Have I?  After all, I always meant to write the next book in the series at some point in my life.

The trouble is the audience for Crusaders of a Dying Breed is very different than the one for The God Thought.  The stories are told in very different ways, so it's not automatic that one would enjoy the other.  And yet, the one thing I couldn't help noticing when I reread Crusaders was how similar my voice as a writer was compared to what it is today.

If anyone has any thoughts on this matter as a reader or a writer, I'd be glad to hear it.  Do I let it be?  Or do I spruce it up?

If you're curious about Crusaders of a Dying Breed, you're welcome to check it out, just follow the link.  Be warned, it was written in a time before iPhones, Netflix and 9/11.  DVD's were just becoming a "thing" and people still watched TV on their TV.  I'd love to hear your thoughts on that too, for better or worse.

In the meantime, I prepare for the Nook and iBook versions of The God Thought to be released this Fall.  My experiment with the Kindle's exclusive digital publishing program will expire on September 11, and I look forward to branching out.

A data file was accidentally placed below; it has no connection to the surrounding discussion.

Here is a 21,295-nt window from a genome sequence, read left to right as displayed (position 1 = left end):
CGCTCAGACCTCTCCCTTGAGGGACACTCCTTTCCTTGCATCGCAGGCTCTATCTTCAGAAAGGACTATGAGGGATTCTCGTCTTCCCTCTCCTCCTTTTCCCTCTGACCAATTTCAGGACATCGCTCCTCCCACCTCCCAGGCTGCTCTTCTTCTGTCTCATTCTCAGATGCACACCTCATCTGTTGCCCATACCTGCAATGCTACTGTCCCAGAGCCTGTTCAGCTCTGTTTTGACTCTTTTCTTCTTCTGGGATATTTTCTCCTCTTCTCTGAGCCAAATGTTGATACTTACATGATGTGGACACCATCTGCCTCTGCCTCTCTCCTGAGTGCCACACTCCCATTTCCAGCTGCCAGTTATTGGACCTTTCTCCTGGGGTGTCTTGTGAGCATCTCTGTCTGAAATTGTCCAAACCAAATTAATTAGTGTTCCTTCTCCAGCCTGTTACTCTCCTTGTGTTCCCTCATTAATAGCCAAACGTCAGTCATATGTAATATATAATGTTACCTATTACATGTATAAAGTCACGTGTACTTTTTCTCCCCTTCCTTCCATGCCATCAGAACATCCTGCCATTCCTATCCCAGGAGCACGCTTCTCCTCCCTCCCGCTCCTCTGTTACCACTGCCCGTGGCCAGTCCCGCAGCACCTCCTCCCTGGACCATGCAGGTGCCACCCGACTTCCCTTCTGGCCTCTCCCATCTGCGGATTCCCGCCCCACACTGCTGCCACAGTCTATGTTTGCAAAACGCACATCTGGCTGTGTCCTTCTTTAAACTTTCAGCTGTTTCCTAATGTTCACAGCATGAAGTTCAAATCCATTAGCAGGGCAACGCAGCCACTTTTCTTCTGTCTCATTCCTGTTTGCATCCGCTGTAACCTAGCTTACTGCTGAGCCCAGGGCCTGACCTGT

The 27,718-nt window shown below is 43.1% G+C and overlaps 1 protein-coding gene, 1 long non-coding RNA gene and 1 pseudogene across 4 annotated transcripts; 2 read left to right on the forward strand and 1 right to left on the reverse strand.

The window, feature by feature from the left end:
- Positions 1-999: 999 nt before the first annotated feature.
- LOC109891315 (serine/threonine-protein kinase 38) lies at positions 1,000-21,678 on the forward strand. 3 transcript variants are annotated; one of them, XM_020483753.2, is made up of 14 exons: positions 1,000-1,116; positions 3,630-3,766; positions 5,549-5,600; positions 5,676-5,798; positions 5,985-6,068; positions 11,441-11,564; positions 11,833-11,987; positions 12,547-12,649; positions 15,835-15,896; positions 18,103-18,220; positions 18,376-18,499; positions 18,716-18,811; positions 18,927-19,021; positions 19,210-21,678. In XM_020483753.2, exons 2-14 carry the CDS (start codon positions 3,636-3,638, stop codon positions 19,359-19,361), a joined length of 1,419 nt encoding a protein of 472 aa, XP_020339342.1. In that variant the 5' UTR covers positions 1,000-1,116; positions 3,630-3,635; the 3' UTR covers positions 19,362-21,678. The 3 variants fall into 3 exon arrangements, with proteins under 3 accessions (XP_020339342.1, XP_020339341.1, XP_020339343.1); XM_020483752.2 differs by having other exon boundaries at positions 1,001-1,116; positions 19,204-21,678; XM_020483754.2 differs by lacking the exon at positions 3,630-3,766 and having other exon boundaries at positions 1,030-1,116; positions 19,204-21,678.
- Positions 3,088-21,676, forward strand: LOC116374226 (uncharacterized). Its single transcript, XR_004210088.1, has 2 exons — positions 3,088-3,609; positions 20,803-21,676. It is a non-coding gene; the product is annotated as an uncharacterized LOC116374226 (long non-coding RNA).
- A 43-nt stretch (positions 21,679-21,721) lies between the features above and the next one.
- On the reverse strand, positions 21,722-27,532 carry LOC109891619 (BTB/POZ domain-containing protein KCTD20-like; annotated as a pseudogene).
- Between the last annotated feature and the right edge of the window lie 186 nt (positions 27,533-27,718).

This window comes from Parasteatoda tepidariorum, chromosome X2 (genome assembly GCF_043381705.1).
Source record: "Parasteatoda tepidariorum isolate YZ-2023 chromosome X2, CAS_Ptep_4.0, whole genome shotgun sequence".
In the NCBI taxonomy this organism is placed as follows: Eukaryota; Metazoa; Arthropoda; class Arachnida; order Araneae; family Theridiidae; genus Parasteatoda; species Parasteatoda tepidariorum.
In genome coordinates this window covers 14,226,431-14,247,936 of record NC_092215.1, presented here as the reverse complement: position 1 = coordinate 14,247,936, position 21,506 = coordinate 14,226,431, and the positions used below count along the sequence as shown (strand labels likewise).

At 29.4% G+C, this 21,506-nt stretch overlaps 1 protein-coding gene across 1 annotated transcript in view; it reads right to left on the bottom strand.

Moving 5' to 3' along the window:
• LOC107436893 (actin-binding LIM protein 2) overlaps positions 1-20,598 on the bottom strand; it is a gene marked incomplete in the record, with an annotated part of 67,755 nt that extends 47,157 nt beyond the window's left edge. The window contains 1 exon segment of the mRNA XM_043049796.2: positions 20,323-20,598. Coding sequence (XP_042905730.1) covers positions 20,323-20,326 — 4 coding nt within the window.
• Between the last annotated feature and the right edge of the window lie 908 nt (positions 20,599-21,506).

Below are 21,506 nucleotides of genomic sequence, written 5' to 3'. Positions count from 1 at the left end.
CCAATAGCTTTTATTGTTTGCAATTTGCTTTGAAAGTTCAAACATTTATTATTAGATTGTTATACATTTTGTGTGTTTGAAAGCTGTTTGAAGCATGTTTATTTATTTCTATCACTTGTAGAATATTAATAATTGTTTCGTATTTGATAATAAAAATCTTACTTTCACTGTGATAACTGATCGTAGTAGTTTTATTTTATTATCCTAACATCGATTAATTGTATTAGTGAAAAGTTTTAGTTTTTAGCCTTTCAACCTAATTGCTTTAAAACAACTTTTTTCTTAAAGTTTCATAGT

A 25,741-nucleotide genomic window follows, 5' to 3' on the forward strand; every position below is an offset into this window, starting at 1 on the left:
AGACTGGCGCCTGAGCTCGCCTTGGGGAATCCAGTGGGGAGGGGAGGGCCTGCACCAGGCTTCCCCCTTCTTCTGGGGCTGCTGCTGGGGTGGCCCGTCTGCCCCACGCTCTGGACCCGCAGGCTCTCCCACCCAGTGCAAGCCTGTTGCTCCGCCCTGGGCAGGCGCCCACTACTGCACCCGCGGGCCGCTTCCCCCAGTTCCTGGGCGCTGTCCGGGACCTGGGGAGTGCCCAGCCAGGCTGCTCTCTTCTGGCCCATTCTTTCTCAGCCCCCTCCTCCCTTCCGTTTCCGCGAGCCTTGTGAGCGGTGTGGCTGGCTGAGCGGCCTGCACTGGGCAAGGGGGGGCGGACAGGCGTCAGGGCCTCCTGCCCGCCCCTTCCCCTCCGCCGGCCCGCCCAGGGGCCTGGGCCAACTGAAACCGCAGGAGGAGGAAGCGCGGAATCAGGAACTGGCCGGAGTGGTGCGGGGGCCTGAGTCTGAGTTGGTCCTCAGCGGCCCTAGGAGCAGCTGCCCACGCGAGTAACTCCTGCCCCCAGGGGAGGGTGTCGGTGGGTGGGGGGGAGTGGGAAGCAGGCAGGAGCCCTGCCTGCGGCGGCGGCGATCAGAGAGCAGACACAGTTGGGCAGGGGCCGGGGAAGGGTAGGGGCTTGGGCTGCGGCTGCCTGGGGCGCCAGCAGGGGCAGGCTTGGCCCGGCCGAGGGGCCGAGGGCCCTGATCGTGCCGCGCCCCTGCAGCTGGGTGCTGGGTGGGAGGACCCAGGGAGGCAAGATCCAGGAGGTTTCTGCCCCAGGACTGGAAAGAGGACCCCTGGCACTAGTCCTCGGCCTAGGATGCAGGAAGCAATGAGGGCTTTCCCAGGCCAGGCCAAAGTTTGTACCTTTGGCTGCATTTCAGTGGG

--DC

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Better Brews and Books...

Just had my first book signing for The God Thought in my hometown of Pine Island at the Better Brew Coffeehouse, and I couldn't be more pleased with the result.  Saw some old faces and new, and had the chance to visit with every single one of them.  A  big thank you to all who came out!

Of course, it's not every day an author gets to do a dual signing with a published poet who just happens to be his own mother.  You can check out Suzanne Cravens' anthology, Linger for a While in the Heartland, by clicking this sentence!

To cap it all off, I got to sign each book with a very special pen given to me as a birthday gift by my sister-in-law just the other day.  Nearly twenty years ago, she and her husband presented me with an engraved pen for a novel I wrote entitled Crusaders of a Dying Breed.  I was secretly hoping she might do it again for The God ThoughtJennifer did not disappoint. The gift is featured in the picture above.

Finally, a huge shout out to Marie and her staff.  The Better Brew Coffeehouse lives up to its name and then some.

Thanks for a great evening!

--DC

 

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Book Signing -July 24th in Pine Island, Minnesota

Never heard of Pine Island?  Not surprising.  It's a quaint rural town of roughly two thousand in south eastern Minnesota.  And no, it's not actually an Island.  You'd be surprised after hearing where I grew up how many people reactively blurt: "You grew up on an island?!?"  

Yes - an island of pines!

It's been a long time since I've done a book signing - nearly 20 years.  But what better place to start again than my hometown?  

Thus, my first official book signing for The God Thought will happen at the Better Brew Coffeehouse in Pine Island on July 24th, from 5:30-7:30pm.